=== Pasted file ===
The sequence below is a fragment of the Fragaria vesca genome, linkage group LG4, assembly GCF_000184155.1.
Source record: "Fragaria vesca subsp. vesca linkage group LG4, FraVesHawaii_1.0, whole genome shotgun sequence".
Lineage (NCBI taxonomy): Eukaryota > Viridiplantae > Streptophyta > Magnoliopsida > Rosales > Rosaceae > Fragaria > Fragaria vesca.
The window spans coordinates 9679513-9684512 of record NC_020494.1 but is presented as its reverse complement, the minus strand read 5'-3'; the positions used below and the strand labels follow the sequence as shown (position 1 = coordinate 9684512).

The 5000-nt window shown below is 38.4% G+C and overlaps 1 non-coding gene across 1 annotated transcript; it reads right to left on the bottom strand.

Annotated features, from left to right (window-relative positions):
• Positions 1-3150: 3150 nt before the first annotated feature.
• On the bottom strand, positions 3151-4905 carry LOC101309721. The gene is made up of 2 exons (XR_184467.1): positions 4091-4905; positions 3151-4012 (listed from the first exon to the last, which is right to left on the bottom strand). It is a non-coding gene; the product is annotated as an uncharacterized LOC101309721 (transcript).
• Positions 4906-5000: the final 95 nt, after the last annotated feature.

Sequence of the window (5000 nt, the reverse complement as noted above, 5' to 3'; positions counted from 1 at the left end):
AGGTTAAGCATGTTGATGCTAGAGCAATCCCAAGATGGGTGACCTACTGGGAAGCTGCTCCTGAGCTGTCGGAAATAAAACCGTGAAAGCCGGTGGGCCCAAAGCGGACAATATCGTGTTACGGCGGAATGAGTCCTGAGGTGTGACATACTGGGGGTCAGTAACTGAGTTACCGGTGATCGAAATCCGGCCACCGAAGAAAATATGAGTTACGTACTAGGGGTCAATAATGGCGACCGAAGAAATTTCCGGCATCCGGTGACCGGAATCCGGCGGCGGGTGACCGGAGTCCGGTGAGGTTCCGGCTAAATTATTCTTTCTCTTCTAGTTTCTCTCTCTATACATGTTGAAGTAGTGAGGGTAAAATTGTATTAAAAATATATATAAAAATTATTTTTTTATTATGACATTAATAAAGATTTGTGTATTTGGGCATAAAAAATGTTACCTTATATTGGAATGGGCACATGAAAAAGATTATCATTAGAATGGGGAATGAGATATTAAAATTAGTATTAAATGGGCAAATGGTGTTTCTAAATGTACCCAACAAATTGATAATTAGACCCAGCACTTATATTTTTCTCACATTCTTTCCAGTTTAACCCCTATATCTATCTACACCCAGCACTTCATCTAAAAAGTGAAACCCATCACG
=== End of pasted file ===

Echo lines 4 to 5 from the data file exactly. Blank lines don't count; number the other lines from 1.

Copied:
The window spans coordinates 9679513-9684512 of record NC_020494.1 but is presented as its reverse complement, the minus strand read 5'-3'; the positions used below and the strand labels follow the sequence as shown (position 1 = coordinate 9684512).

The 5000-nt window shown below is 38.4% G+C and overlaps 1 non-coding gene across 1 annotated transcript; it reads right to left on the bottom strand.